Several years ago, I went to a Wednesday evening Bible study at the church I was attending at the time. My hubby (Bob) wasn’t with me – he was either working or attending a class somewhere. The subject we were talking about that night was “grace.”
After an opening prayer, the minister began the discussion by asking us to write down the first thing we thought of when we heard the word “grace.” He called on several people to read their answers, and I was hoping he would ignore me, especially when I listened to what others had to say. Then I heard him call my name. “Sara Ray, what did you write?”
I really didn’t want to break the serious momentum the minister had going, but I had to be truthful. “Klutz,” I responded. Since further explanation was required, I informed the gathering, “My husband tells people, ‘My wife’s middle name is Grace, and she spells it K-L-U-T-Z!’” Laughter followed my statement; thankfully, the minister was able to draw our focus back where it belonged.
To be quite truthful, I have often said my mother jinxed me when she gave me the middle name “Grace,” for graceful I am not. I trip on non-existent objects. I bump into other objects that are clearly visible. I have never been good at any type of sporting activity. In grade school, I was only chosen to be on a team because everyone had to be selected. I recall one particular time when I hid behind the big tree that stood at the edge of our playground so I wouldn’t have to play softball. Afterward, I mingled with the members of whichever team was at bat, working my way back to the end of the line-up each time. Since everyone else was concentrating on the game, no one noticed what I was doing. It was such a relief not to have to strike out for the umpteenth time.
When we were dating, Bob decided we should go bowling one night. I tried to warn him about my lack of coordination, but he refused to listen. He was going to teach me the proper technique to use, and I would then be able to get the ball to roll down the lane instead of into the gutter. I will admit that Bob tried his best to instruct me; nevertheless, after the ball flew out of my hand during my backswing and landed on the floor behind me, he became discouraged. I don’t remember going on another bowling date.
I may have been bad at bowling, but roller skating was worse. Bob loved to skate and greatly desired to attend a skate night sponsored by our school. He refused to go without me, so I agreed to go. I really wanted to sit and watch him skate; he wanted me by his side. I tried to stay upright but found it impossible. My feet didn’t want to stay together, and I found myself on the floor more often than not. I finally convinced Bob to skate without me so that he could enjoy his time on the rink without having to stop and help me get up from a fall.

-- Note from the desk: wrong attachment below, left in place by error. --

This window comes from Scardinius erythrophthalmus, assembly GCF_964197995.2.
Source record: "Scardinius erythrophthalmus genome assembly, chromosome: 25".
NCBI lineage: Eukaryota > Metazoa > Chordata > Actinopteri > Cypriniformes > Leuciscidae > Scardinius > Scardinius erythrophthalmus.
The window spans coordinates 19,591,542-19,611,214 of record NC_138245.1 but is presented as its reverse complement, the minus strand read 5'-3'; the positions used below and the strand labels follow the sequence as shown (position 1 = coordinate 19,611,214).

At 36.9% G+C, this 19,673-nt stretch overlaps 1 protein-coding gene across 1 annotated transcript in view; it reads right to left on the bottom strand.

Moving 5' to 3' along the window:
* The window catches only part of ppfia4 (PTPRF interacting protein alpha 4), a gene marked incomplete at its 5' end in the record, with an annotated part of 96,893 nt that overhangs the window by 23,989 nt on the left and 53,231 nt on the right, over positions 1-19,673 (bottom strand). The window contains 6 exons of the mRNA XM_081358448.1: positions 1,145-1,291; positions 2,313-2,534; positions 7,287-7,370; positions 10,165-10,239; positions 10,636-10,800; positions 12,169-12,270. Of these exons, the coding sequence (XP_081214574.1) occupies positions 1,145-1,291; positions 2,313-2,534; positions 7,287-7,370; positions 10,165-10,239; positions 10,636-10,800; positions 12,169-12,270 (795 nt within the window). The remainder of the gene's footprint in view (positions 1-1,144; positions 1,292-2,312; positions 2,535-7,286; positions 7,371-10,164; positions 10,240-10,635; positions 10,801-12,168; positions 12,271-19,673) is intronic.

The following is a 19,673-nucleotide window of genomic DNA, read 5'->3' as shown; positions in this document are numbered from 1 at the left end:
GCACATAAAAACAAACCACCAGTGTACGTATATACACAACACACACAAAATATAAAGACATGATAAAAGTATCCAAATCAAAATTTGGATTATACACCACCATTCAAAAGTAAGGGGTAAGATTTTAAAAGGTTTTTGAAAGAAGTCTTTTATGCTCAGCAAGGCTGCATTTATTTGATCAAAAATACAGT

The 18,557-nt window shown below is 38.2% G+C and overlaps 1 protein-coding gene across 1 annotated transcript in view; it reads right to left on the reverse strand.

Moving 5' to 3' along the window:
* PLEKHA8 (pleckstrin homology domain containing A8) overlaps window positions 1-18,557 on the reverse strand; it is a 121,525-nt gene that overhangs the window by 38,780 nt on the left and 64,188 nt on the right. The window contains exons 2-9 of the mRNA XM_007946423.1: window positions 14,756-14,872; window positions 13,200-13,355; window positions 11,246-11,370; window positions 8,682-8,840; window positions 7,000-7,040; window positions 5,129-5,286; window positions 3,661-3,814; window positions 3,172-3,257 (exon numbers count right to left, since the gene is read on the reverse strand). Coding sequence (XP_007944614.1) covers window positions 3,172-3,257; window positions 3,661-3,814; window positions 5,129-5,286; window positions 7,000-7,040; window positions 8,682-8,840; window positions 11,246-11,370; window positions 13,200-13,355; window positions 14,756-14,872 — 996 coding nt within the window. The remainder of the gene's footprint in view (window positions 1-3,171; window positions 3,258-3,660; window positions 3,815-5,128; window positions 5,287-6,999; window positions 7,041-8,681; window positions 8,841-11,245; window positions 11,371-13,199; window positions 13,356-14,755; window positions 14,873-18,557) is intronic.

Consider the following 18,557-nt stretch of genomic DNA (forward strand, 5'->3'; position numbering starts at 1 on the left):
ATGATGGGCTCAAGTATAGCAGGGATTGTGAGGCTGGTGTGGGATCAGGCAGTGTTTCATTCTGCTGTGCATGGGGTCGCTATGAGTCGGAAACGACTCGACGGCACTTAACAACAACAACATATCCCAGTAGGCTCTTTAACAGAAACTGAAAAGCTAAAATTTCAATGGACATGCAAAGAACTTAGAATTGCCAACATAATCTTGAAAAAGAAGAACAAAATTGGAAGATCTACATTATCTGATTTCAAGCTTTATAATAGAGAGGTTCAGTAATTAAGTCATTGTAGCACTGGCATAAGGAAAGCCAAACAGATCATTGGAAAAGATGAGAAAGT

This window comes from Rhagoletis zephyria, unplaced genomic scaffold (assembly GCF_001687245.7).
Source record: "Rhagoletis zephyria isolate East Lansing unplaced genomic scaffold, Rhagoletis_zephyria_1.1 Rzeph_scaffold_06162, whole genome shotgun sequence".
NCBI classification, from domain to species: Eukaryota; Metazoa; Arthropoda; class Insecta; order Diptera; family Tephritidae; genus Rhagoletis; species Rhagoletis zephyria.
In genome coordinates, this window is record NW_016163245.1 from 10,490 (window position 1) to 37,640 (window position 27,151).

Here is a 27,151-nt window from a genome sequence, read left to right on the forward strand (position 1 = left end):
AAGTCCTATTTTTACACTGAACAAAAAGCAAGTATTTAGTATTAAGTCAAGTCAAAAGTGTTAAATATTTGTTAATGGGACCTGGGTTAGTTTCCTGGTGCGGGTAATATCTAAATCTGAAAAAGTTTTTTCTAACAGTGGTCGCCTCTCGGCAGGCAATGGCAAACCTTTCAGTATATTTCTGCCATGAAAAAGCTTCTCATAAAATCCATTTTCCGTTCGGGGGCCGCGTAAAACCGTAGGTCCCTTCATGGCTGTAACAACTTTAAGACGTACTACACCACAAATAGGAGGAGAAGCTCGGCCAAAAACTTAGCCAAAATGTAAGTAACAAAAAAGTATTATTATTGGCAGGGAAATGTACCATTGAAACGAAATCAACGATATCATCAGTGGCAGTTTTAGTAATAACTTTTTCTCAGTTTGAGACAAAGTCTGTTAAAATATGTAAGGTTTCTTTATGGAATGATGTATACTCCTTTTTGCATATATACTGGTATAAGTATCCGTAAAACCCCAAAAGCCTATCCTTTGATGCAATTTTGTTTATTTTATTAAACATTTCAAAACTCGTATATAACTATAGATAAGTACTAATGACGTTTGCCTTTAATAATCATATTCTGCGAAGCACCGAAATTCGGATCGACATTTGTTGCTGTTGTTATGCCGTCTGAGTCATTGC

Thankfully, Bob didn’t hold my ineptitude against me. I may not be extremely coordinated in a lot of areas; however, I can hold my own in many others – the kitchen being among them. There are a lot of things I enjoy doing with my hands, things like sewing, crocheting, and other crafts. Although I may not be the fastest at doing so, I can type reasonably well. However, none of these things require my hands and feet to be in coordination with each other. And I’m okay with that. Turn me loose in the kitchen, just don’t ask me to play on a sports team.
This past week I invited a friend to my house for dinner. She didn’t realize that she was going to be a guinea pig for a new recipe, else she may have chickened out. “Stuffing-Coated Chicken” turned out to be as tasty to eat as it was easy to make. And my friend was thrilled to take leftovers home with her.
Sticking with the fowl theme, I am including other easy-to-make recipes that include chicken.
1-1/2 cups stuffing mix, finely crushed (I used Pepperidge Farm)
2 tablespoons grated Parmesan cheese
1/4 cup butter, melted
1 garlic clove, minced (or 1/8 teaspoon garlic powder)
5 boneless skinless chicken breast halves (6 to 8 ounces each)
In shallow dish, combine stuffing crumbs and Parmesan cheese. In another shallow dish, combine butter and garlic. Dip chicken in butter mixture, then coat with stuffing mixture. Place in a greased baking dish. Sprinkle with remaining stuffing mixture and drizzle with remaining butter. Bake, uncovered, at 350 degrees for 40-45 minutes or until chicken juices run clear. Yield: 5 servings.
Savory Balsamic Chicken
6 (4-ounce) boneless chicken breasts
1/3 cup all-purpose flour
2 tablespoons butter, divided
1 tablespoon canola oil
1-1/2 cups low-sodium chicken broth
1/2 cup Worcestershire sauce
1-1/2 tablespoons balsamic vinegar
Season chicken breast with salt and pepper then dip both sides in flour.
Heat 1 tablespoon butter and oil in large skillet; cook chicken 4 minutes on each side or until golden brown and juices run clear (ensure internal temperature reaches at least 165 degrees). Move chicken onto serving dish and keep warm. In the same skillet, add remaining ingredients and bring to a boil. Cook 5 minutes. Stir in remaining butter and pour over chicken. Makes 6 servings.
4 cups diced cooked chicken
1/4 cup minced onion
1 cup diced celery
2 (10.5 ounce) cans condensed cream of mushroom soup, undiluted*
1-1/2 cups chicken broth
1 (5-ounce) can sliced water chestnuts, drained
1 (3-ounce) can chow mein noodles
1/3 cup toasted slivered or sliced almonds (optional)
Blend broth and soup in greased baking dish. Mix in remaining ingredients except almonds. Bake in slow oven (325 degrees) for 50 minutes. Just before serving, sprinkle with almonds.
*May use cream of celery soup.
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